Gilbert Sedbon/PARIS

FAILURE TO AGREE on a new contract for pilots at Air Inter Europe is pulling the financially struggling domestic and regional wing of the Air France Group towards a new crisis.

Passenger traffic fell by 7% in 1995, to 15.7 million, largely because of tougher competition from other French and European airlines, and the growing influence of the French TGV high-speed rail network. Load factors also declined, from 66.7% to 64%, and the expansion of the domestic market failed to reach expectations.

The net result is that financial results shortly to be published are likely to show a loss of Fr500 million ($98.5 million), compared to a Fr21 million ($4.15 million) profit posted in 1994.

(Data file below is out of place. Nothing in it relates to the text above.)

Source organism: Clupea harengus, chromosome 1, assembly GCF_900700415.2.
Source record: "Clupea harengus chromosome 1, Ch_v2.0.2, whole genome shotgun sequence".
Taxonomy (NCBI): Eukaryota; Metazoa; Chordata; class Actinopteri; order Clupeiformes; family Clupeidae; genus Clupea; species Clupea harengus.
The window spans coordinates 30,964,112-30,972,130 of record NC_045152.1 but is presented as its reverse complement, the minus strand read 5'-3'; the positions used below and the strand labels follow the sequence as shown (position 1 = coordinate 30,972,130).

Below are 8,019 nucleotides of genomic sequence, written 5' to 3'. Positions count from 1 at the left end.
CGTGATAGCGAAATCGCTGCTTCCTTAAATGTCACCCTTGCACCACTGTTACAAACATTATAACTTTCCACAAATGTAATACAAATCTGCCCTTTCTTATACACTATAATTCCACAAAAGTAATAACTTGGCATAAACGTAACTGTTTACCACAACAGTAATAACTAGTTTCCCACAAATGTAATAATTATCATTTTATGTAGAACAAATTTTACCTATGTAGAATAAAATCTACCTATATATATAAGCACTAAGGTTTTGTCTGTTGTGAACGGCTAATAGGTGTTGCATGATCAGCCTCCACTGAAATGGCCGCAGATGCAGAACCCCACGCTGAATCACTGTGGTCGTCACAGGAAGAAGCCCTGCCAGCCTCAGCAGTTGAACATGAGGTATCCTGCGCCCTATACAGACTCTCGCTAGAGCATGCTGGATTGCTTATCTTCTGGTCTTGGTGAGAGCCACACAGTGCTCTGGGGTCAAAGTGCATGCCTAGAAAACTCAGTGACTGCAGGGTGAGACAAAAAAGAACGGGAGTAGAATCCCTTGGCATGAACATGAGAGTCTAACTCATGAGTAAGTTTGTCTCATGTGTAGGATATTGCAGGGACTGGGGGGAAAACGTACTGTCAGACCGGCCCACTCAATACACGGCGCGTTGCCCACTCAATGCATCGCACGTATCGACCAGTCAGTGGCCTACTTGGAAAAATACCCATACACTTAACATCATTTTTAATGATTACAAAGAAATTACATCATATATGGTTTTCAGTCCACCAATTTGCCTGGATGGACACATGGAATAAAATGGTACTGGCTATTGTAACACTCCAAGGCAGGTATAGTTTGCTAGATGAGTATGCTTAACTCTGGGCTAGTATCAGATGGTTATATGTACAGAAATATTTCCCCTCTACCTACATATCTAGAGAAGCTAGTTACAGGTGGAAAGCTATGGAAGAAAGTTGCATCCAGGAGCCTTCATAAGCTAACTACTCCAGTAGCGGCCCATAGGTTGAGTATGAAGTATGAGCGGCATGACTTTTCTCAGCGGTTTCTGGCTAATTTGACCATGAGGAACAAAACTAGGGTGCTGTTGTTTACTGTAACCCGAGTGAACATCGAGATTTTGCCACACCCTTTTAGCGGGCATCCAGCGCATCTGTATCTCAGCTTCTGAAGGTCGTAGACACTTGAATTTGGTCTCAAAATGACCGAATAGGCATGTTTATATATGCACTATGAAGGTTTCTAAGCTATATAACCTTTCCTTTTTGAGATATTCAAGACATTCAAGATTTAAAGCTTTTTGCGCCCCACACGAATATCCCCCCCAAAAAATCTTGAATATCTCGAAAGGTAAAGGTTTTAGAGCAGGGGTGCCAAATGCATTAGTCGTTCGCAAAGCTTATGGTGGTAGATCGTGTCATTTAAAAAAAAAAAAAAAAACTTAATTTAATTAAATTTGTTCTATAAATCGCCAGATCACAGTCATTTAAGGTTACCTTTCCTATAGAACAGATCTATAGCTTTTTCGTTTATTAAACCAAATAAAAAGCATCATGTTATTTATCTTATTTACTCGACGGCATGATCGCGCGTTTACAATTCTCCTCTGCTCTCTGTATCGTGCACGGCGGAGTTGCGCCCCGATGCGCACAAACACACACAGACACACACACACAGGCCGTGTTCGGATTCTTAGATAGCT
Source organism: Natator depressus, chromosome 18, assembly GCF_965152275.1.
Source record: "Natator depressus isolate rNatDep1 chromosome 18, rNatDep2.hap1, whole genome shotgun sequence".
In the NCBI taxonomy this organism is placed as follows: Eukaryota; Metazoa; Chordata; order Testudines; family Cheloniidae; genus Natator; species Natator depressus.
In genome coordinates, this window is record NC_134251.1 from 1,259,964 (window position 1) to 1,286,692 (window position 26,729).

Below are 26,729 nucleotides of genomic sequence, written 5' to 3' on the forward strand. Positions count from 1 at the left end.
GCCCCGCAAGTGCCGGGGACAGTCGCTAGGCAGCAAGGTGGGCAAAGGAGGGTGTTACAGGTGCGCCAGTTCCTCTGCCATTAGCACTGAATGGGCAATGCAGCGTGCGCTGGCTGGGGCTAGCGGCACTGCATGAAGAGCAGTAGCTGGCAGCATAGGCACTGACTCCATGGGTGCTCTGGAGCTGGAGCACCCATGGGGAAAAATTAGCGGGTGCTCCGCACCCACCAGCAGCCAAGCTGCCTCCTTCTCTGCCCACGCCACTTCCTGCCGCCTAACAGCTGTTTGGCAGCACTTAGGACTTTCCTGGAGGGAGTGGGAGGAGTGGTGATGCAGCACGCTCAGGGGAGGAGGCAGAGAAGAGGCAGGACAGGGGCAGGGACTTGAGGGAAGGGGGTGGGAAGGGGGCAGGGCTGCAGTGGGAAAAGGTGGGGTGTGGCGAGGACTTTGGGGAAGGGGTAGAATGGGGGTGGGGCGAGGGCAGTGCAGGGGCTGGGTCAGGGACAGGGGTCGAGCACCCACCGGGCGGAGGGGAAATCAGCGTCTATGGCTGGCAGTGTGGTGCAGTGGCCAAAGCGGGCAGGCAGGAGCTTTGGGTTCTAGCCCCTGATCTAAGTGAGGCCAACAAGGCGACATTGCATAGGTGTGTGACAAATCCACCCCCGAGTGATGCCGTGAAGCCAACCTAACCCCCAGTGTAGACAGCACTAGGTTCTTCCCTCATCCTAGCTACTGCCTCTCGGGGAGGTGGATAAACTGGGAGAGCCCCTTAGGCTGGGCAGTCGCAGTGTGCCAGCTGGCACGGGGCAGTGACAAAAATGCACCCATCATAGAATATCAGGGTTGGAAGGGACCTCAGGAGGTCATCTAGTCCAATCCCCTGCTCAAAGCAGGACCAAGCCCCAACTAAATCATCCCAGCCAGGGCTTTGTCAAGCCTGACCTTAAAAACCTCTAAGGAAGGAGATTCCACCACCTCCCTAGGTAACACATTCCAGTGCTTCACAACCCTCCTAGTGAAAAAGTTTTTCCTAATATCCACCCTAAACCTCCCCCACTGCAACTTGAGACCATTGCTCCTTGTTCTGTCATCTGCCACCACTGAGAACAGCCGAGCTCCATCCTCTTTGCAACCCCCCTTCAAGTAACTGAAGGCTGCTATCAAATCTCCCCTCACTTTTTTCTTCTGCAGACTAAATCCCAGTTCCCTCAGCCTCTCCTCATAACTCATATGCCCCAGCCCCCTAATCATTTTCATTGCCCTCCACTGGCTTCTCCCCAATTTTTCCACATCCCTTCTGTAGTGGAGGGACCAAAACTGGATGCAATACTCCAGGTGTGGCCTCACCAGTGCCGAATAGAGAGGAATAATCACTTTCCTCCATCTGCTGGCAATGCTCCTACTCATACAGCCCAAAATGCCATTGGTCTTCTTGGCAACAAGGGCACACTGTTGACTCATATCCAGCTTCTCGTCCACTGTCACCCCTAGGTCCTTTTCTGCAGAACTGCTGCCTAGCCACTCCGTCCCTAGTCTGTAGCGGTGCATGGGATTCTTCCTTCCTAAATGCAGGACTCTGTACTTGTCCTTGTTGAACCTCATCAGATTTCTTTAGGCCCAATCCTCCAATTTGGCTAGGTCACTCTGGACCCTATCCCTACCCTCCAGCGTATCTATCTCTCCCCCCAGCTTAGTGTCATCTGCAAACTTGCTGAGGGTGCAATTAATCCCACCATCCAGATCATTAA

Air Inter Europe general manager Jean-Pierre Courcol has denounced the 1971 pilot and cabin-crew accord which expired on 1 February, following failure to reach agreement on a 15% productivity gain. Air France Group chairman Christian Blanc has dismissed union demands for time off in exchange for a salary cut, but promises to continue working towards integrating Air Inter Europe and Air France pilots to eliminate differentials.

In the absence of a new work agreement, the pilots have reverted to the previous 1971 accord, and have until 1 April 1997, when Air Inter Europe becomes Air France Europe, to reach a new pact.

It remains an uneasy truce, however, with the pilots unions bracing themselves for another round of strikes following 1995's confrontations. "It is a declaration of war," says their spokesman Jean-Claude Tromeur.

Source: Flight International